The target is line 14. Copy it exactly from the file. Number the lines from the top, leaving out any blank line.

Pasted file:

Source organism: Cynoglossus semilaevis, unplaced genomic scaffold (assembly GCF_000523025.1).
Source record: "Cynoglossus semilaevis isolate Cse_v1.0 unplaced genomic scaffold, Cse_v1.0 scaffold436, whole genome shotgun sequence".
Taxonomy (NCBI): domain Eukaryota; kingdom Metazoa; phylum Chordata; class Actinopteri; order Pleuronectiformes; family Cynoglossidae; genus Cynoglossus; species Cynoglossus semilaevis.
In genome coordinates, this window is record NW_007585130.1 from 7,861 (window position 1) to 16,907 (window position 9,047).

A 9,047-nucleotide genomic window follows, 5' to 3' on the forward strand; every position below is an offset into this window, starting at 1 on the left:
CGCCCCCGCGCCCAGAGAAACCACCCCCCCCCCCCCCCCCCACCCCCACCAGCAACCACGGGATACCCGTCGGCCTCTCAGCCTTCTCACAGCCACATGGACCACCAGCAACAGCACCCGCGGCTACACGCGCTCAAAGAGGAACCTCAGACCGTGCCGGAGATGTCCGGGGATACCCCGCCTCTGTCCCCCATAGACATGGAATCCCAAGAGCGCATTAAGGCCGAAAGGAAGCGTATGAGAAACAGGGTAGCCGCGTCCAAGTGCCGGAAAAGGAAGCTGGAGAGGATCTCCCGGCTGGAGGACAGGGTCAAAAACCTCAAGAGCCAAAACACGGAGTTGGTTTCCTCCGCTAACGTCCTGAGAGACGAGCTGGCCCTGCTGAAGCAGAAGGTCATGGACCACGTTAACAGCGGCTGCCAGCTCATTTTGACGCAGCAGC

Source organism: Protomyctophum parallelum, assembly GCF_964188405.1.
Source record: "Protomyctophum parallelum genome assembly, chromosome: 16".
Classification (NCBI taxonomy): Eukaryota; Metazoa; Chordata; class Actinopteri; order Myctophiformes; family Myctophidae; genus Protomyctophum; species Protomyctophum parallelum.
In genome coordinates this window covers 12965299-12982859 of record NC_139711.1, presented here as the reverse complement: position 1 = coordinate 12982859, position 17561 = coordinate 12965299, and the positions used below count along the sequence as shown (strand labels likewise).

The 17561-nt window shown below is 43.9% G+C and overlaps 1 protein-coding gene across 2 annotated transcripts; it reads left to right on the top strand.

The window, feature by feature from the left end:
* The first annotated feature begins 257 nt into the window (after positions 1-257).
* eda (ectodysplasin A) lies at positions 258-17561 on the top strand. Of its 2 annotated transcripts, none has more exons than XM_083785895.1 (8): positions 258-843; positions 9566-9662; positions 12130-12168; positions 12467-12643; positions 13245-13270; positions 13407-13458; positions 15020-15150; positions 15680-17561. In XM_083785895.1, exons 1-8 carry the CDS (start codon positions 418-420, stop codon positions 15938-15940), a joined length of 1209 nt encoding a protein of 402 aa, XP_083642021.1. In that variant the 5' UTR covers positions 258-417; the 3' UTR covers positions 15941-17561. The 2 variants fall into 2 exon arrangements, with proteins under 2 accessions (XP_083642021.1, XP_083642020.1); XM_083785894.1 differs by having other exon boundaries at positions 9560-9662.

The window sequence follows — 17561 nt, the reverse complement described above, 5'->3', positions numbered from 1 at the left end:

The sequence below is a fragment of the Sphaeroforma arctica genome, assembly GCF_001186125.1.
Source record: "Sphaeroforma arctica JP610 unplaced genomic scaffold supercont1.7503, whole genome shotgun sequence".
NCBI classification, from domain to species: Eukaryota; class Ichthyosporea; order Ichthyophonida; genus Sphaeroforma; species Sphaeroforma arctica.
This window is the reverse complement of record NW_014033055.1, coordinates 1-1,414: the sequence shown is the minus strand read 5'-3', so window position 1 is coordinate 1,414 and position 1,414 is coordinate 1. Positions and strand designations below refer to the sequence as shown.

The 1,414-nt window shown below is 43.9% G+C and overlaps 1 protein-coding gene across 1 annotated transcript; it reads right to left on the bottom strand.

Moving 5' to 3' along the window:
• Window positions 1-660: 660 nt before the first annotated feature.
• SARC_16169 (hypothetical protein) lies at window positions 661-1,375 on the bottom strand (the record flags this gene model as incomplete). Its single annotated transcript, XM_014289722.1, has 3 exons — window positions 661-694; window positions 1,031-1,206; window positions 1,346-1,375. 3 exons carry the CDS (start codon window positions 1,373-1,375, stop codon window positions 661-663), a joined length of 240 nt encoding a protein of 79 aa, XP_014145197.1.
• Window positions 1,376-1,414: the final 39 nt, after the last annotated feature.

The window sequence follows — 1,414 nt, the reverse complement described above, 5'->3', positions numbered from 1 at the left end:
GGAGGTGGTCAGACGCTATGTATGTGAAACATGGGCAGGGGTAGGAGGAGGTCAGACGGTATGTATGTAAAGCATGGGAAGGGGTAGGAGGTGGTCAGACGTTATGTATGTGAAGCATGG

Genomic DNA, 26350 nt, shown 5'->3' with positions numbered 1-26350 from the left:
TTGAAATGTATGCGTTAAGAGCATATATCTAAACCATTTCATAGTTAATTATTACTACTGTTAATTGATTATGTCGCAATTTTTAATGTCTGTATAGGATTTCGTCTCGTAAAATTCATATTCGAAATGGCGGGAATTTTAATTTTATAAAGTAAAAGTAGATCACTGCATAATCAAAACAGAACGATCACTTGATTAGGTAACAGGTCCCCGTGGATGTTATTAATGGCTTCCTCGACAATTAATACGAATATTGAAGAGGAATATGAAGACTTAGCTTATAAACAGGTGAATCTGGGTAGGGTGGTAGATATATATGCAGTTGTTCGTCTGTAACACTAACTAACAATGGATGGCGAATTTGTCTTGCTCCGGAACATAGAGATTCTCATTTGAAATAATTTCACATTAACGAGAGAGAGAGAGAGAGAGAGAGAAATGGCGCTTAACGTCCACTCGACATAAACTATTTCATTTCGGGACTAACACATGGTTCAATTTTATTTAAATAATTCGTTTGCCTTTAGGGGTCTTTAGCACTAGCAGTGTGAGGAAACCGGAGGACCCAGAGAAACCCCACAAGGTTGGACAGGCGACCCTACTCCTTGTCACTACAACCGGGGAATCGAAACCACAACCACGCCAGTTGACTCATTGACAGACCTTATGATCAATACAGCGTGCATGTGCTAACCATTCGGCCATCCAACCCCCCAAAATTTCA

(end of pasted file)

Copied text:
* eda (ectodysplasin A) lies at positions 258-17561 on the top strand. Of its 2 annotated transcripts, none has more exons than XM_083785895.1 (8): positions 258-843; positions 9566-9662; positions 12130-12168; positions 12467-12643; positions 13245-13270; positions 13407-13458; positions 15020-15150; positions 15680-17561. In XM_083785895.1, exons 1-8 carry the CDS (start codon positions 418-420, stop codon positions 15938-15940), a joined length of 1209 nt encoding a protein of 402 aa, XP_083642021.1. In that variant the 5' UTR covers positions 258-417; the 3' UTR covers positions 15941-17561. The 2 variants fall into 2 exon arrangements, with proteins under 2 accessions (XP_083642021.1, XP_083642020.1); XM_083785894.1 differs by having other exon boundaries at positions 9560-9662.